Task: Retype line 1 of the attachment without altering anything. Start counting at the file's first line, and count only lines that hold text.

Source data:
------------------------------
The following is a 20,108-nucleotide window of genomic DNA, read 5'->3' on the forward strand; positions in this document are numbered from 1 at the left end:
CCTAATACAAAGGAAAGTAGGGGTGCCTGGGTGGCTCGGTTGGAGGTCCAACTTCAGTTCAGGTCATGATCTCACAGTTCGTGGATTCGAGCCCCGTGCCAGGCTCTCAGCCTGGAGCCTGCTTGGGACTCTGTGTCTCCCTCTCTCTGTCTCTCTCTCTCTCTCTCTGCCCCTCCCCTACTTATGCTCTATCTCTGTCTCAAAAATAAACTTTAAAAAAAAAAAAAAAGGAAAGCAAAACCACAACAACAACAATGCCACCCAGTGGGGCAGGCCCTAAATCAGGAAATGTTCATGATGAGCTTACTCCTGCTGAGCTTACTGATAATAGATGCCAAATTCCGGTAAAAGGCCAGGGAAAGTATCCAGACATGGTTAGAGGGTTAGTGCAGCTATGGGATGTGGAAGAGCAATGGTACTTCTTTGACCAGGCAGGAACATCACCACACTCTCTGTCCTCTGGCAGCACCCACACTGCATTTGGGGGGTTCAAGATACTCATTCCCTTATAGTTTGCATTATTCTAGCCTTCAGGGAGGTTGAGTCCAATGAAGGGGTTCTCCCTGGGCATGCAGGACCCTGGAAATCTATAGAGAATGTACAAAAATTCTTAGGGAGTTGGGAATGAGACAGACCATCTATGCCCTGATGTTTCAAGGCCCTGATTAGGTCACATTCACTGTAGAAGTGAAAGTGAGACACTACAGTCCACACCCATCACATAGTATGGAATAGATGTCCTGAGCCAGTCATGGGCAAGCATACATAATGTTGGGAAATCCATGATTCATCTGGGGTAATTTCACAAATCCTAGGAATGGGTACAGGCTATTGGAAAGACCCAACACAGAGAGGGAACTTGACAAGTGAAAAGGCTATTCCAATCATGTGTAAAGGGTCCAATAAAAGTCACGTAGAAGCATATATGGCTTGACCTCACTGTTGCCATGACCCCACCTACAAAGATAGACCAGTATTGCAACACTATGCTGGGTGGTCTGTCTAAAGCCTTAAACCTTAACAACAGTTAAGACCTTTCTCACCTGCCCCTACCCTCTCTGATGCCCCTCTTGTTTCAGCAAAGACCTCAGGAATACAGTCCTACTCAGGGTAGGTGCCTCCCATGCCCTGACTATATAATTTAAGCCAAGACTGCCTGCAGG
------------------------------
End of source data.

The following is a 20,108-nucleotide window of genomic DNA, read 5'->3' on the forward strand; positions in this document are numbered from 1 at the left end: